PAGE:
The Ever Changing Brain
Do you consider your brain to be fully matured?
When do you think the brain reaches full maturity?
The answers to these questions might surpraise you.
In fact, the brain grows in spurts from conception until well into adulthood (Fisher & Rose, 1994). In childhood and adolescence, many of these spurts are correlated with major advances in physical and intellectual skills, such as the aquisition of fluency in language that happens around age 4 for most children. Each growth spurt also seems to involve a different brain area. For example, the spurt that begins around 17 and continues into the early 20s mainly affects the frontal lobes, where, you'll recall, the abilities to plan and to control one's emotions are located. Differences between teens and adults in these abilities may be the result of this growth spurt.
Changes in brain function are influenced by several development processes.
Synapsis develop as a result of the growth of both dendrites and axons. This process, known as Sinaptogenesis, occurs in spurts throughout the life span. Each spurt is followed by a period of pruning, the process through which the developing brain eliminates unnecesary or redundant synapses. The activity of neurotransmitters within the synapses also varies with age. For example, acetylcholine is less plentiful in the brains of children than in teens and adults. This difference may help explain age differences in memory and other functions influenced by this excitatory neurotransmitter.
The process of Myelination, or the development of myelin sheats around axons, begins prior to birth but continues well into adulthood. For example, the brain's association areas are not fully myelinated until age 12 or so (Tanner, 1990). And the reticular formation, which, as you'll recall, regulates attention, isn't fully myelinated until the mid-20s (Spreen et al., 1995). Thus, differences in myelination may account for differences between children and adults in processing speed, memory, and other functions.
Some degree of Hemispheric Specialization is present very early in life. Languge processing, for example, occurs primarily in the left hemisphere of the fetal and infant brain just as it does in the adult brain (Chilosi et al., 2001; de Lacoste et al., 1991). Other functions, such as spatial perception, aren't lateralized until age 8 or so. Consequently, children younger than 8 exhibit much poorer spatial skills than do those who are older (Roberts & Bell, 2000). For instance, children younger than 8 have difficulty using maps and distinguishing between statements such as "It's on your left" and "It's on my left".
The ability of the brain to reorganize, to reshape itself in response to input of both internal (within the brain) and external (environmental) sources(Clifford, 2000), and to compensate for damage is termed Plasticity. Plasticity is greatest in young children within whom the hemispheres are not yet completely lateralized. In one case study, researchers found that a prenatal hemorrhage that prevented the development of the left side of the cerebellum in one child was evidenced only by a slight tremor at age 3 (Mancini et al., 2001). As you might suspect, an adult who lost the left side of his or her cerebellum would probably experience much more functional impairment.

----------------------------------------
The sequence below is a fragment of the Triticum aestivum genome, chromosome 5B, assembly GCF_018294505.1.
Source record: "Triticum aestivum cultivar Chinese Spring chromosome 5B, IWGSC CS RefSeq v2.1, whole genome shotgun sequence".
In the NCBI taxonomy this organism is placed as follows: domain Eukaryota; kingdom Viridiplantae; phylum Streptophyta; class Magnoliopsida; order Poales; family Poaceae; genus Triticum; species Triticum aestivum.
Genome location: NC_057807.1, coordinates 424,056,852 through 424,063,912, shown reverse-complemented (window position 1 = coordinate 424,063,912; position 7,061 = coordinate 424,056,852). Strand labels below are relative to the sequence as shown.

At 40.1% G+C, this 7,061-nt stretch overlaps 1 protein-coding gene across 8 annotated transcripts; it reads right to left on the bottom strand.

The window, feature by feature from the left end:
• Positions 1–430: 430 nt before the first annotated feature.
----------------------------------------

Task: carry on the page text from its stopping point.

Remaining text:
However, it is probably also true that the brain retains some degree of plasticity throughout life. For example, researchers have found that the correction of hearing defects in late-middle-aged adults results in changes in all the areas of the brain that are involved in sound perception (Giraud et al., 2001). Moreover, the brains of these individuals appear to develop responses to sounds in areas in which the brains of people with normal hearing do not.
Aging and the brain
Does the brain ever stop changing? No, the brain both gains and loses synapses throughout life. At some point in adulthood, however, losses begin to exed gains (Huttenlocher, 1994). Studies show that almost all areas of the brain lose volume across the early, middle, and late adult years (Raz et al., 2006). One brain-imaging study showed that grey matter, but no white matter, is lost with normal aging in both hemispheres of the cerebellum (Sullivan et al., 2000). Age-related deficits resulting from the loss of gray matter are common. For example, elderly people tend to experience problems with balance, they become less steady on their feet, and their gait is affected.
However, as is true in childhood, intellectual and motor skill training can positively influence the brains of older adults.
The World of Psychology p. 68 -69
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